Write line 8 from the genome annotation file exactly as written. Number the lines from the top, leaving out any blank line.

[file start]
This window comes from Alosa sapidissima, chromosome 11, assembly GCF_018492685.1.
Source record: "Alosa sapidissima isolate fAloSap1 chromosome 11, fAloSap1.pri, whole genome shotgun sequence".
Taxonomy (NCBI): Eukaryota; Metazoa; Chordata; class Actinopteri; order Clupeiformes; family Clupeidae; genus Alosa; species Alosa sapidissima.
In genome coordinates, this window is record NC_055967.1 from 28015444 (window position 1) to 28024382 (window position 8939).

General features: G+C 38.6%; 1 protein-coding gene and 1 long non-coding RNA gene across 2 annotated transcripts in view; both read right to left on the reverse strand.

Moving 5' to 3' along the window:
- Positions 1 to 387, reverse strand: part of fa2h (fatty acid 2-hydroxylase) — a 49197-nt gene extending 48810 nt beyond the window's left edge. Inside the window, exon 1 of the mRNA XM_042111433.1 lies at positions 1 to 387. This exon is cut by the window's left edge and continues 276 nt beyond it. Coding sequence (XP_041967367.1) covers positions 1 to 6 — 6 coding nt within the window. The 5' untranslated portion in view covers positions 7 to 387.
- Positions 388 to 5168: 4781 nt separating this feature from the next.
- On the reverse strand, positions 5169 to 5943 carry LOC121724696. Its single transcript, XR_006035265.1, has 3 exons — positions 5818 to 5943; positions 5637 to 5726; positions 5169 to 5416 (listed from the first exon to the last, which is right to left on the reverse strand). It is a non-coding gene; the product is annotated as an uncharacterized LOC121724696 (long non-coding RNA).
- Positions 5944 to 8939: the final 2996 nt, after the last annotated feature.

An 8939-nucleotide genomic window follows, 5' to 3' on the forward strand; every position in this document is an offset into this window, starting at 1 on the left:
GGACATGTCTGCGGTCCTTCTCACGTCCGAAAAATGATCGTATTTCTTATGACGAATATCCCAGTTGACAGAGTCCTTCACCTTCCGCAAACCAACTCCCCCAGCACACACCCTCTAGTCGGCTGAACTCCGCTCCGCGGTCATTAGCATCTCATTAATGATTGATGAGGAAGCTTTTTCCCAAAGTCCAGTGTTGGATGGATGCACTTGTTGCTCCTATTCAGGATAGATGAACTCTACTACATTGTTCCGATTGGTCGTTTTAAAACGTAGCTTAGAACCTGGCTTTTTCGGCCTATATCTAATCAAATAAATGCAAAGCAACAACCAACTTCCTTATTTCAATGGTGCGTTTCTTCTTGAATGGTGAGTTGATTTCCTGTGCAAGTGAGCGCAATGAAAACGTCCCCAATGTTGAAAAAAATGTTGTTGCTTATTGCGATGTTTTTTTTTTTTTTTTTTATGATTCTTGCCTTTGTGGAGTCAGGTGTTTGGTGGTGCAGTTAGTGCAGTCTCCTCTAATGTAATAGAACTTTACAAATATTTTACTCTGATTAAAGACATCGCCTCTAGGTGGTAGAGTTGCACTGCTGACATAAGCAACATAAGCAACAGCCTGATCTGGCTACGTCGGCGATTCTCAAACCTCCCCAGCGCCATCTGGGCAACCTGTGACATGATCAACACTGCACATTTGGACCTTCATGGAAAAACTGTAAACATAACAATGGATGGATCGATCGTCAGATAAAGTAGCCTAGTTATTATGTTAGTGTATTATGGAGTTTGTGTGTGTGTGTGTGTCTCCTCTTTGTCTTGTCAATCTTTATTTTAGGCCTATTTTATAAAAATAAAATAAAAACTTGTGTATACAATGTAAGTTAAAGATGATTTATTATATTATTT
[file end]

- Positions 388 to 5168: 4781 nt separating this feature from the next.